In the last 3 decades, technological evolution exploded.

As of April 2019, 81% of the developed world and 56.1% of the total world’s population has access to the internet.

The way we communicate and interact with each other online has taken modern communication to the point where it looks like magic. But reaping the fruits of technology comes at a price – abandoning our privacy.

With the development of the internet, actions such as hacking have become common, and their effects are often devastating.

Cryptography has been around for thousands of years, but now we adapted it to our **technological development**. And in industries such as **cryptocurrency**, it plays a crucial role in supporting safety and anonymity.

There are two primary encryption techniques – **symmetric **and **asymmetric**.

But before we start talking about them, let’s define some of the terms we will encounter, and find out how cryptography really works.

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## Cryptography terms you should know

**Encryption.**The process of transforming simple text into unintelligible text.**Decryption.**The process of transforming unintelligible text into normal text.**Key.**A password or a code used to encrypt and decrypt information.**Plaintext**. The standard message, without any form of encryption.**Ciphertext**. The encrypted message.

## What is Cryptography?

Back in the day, cryptography was mostly used in military or government operations. But with the recent technological evolution, it quickly found its place in most of life’s aspects.

**Cryptography** uses complex mathematical formulas to convert simple text into unintelligible in order to hide the message. In its most basic formula, cryptography has two steps – encryption and decryption.

The **encryption process **uses a cipher to encrypt the plaintext and turn it into ciphertext. **Decryption**, on the other hand, applies the same cipher to turn the ciphertext back into plaintext.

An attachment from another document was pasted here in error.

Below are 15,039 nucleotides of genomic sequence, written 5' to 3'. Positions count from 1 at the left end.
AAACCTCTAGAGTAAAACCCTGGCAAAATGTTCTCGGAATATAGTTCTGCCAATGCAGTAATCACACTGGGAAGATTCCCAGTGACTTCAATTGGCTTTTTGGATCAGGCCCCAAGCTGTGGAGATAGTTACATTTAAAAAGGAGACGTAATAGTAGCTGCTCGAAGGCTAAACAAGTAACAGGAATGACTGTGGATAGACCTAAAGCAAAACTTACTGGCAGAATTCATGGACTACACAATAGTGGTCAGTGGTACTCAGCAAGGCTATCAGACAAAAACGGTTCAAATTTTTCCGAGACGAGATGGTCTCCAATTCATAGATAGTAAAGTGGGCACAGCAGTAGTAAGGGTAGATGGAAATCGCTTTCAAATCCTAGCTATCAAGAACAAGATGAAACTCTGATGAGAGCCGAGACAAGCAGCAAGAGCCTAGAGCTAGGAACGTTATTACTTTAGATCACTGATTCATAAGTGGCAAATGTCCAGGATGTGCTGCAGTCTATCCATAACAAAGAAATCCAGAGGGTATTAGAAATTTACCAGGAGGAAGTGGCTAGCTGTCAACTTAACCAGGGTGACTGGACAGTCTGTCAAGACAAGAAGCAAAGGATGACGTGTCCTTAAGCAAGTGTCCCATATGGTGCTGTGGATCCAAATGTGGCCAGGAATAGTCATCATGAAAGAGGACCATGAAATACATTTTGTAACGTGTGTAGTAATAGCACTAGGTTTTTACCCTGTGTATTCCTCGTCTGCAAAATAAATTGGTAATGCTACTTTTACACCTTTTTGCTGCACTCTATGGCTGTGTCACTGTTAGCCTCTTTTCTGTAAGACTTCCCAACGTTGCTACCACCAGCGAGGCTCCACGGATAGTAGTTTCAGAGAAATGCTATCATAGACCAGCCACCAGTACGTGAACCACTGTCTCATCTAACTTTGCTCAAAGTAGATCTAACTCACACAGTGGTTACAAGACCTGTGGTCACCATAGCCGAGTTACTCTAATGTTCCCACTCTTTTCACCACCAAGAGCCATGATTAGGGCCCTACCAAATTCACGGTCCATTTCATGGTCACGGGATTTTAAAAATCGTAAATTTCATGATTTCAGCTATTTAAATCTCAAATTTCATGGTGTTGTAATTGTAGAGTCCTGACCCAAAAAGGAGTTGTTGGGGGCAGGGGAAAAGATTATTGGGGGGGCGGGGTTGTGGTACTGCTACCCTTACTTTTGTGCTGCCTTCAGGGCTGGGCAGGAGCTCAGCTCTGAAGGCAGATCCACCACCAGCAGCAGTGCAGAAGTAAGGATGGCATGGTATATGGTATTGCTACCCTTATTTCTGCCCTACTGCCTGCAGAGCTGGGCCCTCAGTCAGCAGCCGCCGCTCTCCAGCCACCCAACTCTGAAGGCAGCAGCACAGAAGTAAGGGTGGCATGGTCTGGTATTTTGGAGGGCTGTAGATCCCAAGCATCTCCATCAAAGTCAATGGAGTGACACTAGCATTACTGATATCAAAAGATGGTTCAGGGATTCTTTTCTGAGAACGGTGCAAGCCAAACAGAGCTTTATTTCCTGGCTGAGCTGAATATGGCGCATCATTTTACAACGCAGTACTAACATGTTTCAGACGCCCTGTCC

Here’s an example of what a message encrypted using** Caesar’s cipher** would look like:

**Sd nyocx’d bokvvi wkddob.**

Let me know in the comments if you can figure out what it says.

And while at a glance the text might look unreadable, the process is really simple once you know how the encryption method works. Also known as a shift cipher, **Caesar’s cipher** shifts each letter by a set number of spaces to the right or to the left of the alphabet.

So if we choose to switch by 7 spaces to the right, we’re left with the following:

- A = H
- B = I
- C = J
- D = K
- …
- W = D
- X = E
- Y = F
- Z = G

As you can see, Caesar’s cipher is pretty straightforward, which is why it’s one of the easiest to solve. All you have to do is figure out the number of spaces the alphabet was switched with.

## What is symmetric encryption?

**Symmetric encryption** is the most basic form of encryption, with Caesar’s cipher serving as a perfect example.

It uses **a single secret key** to both encrypt and decrypt information, which makes the process quite simple. A message is encrypted using the secret key on computer A. It is then transferred to computer B, which decrypts it using the same key.

Since both the encryption and the decryption process uses the same key, symmetric encryption is **faster than its counterpart**. Which is why it is usually preferred for large files that need mass encryption – such as databases.

Symmetric encryption is usually **used by banks**, as it efficiently protects PII (Personal Identifying Information) without huge costs of resources. This helps lower the risk involved in dealing with payment transactions on a daily basis.

Modern methods of symmetric encryption include **AES **(Advanced Encryption Standard), **3DES **(Triple Data Encryption Standard), and Blowfish.

The algorithm recommended by the US National Institute of Standards Technology is **AES**. Thus, the most popular ones are** AES-128, AES-192**, and **AES-256**.

## How is asymmetric encryption different?

Also known as Public-Key Cryptography, **asymmetric cryptography **uses more than one key, of two different types **–** public and private.